15 partition can run your main business applications, and the test partition is used to test software. A failure in a test partition, while not necessarily planned, will not disrupt normal business operations. Merging production and test environments Partitioning enables separate partitions to be allocated for production and test servers, eliminating the need to purchase additional hardware and software. When testing has been completed, the resources allocated to the test partition can be returned to the production partition or elsewhere as required. As new projects are developed, they can be built and tested on the same hardware on which they will eventually be deployed. Running integrated clusters Using high-availability application software, your partitioned server can run as an integrated cluster. You can use an integrated cluster to protect your server from most unscheduled failures within a partition. Although there are many benefits to using logical partitioning, consider the following points before choosing to partition. v Processor and memory failures might result in the failure of the entire server with all of its logical partitions. (The failure of a single I/O device affects only the logical partition to which the I/O device belongs.) To reduce the possibility of system failure, you can use the Advanced System Management Interface (ASMI) to set the server so that the server can deconfigure failing processors or memory modules automatically. After the server deconfigures the failing processor or memory module, the server continues running without using the deconfigured processor or memory module. v There are many concepts that you must understand to implement logical partitions successfully on your server. v Administering a consolidated system might be more difficult in some ways than administering multiple smaller systems, particularly if the resources in the consolidated system are used at a level close to their capacity. If you anticipate that you will use your server at a level close to its capacity, consider ordering a server model that is capable of Capacity on Demand (CoD). Sharing resources Although each logical partition acts as an independent server, the logical partitions on a server can share some kinds of resources with each other. The ability to share resources among many logical partitions allows you to increase resource utilization on the server and to move the server resources to where they are needed. The following list illustrates some of the ways in which logical partitions can share resources. For some server models, the features mentioned in this list are options for which you must obtain and enter an activation code. v Micro-Partitioning (or shared processing) allows logical partitions to share the processors in the shared processor pool. The shared processor pool includes all processors on the server that are not dedicated to specific logical partitions. Each logical partition that uses the shared processor pool is assigned a specific amount of processor power from the shared processor pool. If the logical partition needs more processor power than its assigned amount, the logical partition is set by default to use the unused processor power in the shared processor pool. The amount of processor power that the logical partition can use is limited only by the virtual processor settings of the logical partition and the amount of unused processor power available in the shared processor pool. For more information about Micro-Partitioning, see Shared Processors. v Dynamic logical partitioning allows you to move resources to, from, and between running logical partitions manually without shutting down or restarting the logical partitions. This allows you to share devices that logical partitions use occasionally. For example, if the logical partitions on your server use an optical drive occasionally, you can assign a single optical drive to multiple logical partitions as a desired device. The optical drive would belong to only one logical partition at a time, but you can use dynamic logical partitioning to move the optical drive between logical partitions as needed. On servers that are managed using the Integrated Virtualization Manager, dynamic logical partitioning is Creating a virtual computing environment 7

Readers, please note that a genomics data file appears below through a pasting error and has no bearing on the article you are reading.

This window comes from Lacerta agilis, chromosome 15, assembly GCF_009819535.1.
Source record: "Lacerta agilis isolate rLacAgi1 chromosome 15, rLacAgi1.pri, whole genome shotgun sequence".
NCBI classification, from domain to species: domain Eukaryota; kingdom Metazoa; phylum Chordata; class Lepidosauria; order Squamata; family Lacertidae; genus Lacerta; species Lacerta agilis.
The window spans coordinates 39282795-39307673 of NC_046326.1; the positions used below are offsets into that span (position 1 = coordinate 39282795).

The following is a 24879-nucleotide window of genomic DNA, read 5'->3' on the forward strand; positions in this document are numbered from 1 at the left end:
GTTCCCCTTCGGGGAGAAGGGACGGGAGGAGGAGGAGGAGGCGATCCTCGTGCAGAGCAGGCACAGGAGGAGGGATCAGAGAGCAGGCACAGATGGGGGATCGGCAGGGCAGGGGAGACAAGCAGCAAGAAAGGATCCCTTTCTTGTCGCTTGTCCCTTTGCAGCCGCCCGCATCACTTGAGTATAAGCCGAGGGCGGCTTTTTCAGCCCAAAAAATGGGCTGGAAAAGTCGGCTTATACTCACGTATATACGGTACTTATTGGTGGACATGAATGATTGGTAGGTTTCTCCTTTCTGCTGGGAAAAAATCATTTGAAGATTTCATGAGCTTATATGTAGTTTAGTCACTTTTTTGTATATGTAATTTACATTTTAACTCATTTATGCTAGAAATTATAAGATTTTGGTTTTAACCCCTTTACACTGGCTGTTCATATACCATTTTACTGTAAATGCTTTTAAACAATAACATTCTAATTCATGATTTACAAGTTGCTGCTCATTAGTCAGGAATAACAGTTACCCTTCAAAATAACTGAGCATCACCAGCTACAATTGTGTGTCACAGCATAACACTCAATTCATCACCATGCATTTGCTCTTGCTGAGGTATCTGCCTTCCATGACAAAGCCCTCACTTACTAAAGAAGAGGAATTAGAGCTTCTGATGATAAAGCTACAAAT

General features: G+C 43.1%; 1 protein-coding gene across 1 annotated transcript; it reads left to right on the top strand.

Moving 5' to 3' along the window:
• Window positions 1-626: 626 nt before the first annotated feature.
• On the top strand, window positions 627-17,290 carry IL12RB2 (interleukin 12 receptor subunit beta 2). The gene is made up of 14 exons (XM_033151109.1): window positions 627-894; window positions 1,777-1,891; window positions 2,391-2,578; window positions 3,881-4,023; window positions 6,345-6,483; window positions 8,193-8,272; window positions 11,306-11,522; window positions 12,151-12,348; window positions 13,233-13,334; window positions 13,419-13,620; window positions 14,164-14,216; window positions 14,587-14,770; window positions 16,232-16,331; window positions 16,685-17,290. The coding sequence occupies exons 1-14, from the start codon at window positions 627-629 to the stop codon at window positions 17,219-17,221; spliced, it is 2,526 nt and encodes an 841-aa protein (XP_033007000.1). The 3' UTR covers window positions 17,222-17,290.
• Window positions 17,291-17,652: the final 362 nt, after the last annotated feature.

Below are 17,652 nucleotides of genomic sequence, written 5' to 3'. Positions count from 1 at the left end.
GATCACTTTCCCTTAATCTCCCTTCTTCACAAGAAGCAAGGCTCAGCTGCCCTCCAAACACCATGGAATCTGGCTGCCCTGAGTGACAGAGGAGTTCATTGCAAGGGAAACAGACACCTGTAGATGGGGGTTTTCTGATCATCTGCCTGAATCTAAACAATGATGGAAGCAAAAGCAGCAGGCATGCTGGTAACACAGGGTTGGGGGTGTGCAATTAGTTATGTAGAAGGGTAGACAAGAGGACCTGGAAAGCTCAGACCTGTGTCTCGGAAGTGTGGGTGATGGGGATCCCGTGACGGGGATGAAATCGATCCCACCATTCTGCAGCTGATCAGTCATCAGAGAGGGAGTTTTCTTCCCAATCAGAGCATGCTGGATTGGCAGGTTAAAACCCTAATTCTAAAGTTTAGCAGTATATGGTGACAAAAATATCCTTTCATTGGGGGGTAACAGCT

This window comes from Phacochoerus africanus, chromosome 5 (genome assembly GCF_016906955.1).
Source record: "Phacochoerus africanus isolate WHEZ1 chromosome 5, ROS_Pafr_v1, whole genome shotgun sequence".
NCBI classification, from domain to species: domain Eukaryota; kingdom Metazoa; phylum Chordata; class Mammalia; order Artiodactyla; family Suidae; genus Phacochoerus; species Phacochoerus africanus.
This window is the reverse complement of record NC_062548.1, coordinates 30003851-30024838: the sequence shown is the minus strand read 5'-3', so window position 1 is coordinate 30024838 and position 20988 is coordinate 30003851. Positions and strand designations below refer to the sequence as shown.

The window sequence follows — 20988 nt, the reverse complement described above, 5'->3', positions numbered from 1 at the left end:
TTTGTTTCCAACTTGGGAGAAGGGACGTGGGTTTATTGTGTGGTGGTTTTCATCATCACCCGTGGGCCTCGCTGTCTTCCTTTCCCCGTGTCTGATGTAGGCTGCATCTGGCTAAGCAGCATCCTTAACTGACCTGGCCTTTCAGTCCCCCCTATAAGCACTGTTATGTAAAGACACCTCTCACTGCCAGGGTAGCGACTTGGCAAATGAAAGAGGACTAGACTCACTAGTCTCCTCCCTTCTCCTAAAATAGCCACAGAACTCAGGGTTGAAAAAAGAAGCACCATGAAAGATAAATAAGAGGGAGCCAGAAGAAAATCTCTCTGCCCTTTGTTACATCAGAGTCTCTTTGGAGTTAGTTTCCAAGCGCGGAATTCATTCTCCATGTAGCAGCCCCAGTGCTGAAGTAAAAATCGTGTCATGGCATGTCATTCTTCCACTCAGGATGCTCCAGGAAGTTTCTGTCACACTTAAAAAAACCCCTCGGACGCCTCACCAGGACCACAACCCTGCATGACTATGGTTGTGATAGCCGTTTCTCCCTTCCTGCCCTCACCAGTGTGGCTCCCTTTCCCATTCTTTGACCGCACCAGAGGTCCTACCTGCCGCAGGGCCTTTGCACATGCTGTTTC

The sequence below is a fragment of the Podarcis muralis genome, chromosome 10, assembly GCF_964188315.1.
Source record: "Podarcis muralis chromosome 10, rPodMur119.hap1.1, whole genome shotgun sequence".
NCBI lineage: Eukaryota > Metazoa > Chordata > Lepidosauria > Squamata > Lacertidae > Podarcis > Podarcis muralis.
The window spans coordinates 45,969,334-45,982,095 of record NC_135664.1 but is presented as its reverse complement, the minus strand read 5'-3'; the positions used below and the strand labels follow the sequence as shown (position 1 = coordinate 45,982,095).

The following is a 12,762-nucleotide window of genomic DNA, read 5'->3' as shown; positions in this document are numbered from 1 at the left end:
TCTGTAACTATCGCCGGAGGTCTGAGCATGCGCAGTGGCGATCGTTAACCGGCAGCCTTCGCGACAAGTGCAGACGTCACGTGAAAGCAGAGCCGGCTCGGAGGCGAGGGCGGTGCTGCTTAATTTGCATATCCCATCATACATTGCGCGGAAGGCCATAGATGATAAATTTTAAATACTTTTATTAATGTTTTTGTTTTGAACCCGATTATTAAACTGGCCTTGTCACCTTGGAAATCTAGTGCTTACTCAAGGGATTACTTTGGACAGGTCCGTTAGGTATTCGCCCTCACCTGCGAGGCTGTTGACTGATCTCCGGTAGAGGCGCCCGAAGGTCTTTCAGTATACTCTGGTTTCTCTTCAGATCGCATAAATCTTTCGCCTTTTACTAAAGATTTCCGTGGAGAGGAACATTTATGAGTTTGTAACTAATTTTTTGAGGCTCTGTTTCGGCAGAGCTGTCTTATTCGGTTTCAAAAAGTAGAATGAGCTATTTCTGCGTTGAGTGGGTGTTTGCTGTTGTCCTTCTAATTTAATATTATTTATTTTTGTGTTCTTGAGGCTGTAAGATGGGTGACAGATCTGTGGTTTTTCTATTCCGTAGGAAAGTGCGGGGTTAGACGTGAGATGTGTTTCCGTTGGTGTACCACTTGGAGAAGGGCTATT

16 supported only for the management partition. Dynamic logical partitioning is not supported on servers that are managed using the Virtual Partition Manager. v Virtual I/O allows logical partitions to access and use I/O resources on other logical partitions. For example, virtual Ethernet allows you to create a virtual LAN that connects the logical partitions on your server to each other. If one of the logical partitions on the server has a physical Ethernet adapter that is connected to an external network, you can configure the operating system of that logical partition to connect the virtual LAN with the physical Ethernet adapter. This allows the logical partitions on the server to share a physical Ethernet connection to an external network. v A Host Ethernet Adapter (HEA) allows multiple logical partitions to share a single physical Ethernet adapter. Unlike most other types of I/O devices, you can never assign the HEA itself to a logical partition. Instead, multiple logical partitions can connect directly to the HEA and use the HEA resources. This allows these logical partitions to access external networks through the HEA without having to go through an Ethernet bridge on another logical partition. Supported operating systems and software The operating systems and software that are supported on IBM eserver hardware varies by server line. The following table details the operating systems and software that is supported on each server line. Table 3. Supported operating systems and software for logical partitions on IBM Systems and eserver environments IBM eserver i5 IBM System p5 and eserver p5 AIX Yes Yes No i5/os Yes Yes No Linux Yes Yes Yes Virtual I/O Server Yes Yes Yes Windows environment integrated Yes Yes No on iseries Linux environment integrated on iseries Yes Yes No IBM eserver OpenPower Managed Systems A managed system is a single physical server and the resources that are connected to the physical server and managed by the physical server as a single unit. Connected resources can include expansion units, towers, and drawers, and storage area network (SAN) resources that are assigned to the server. You can install a single operating system on a managed system and use the managed system as a single server. Alternately, you can use a partitioning tool, such as the Hardware Management Console (HMC), to create multiple logical partitions on the managed system. The partitioning tool manages the logical partitions on the managed system. 8 System i and System p: Creating a virtual computing environment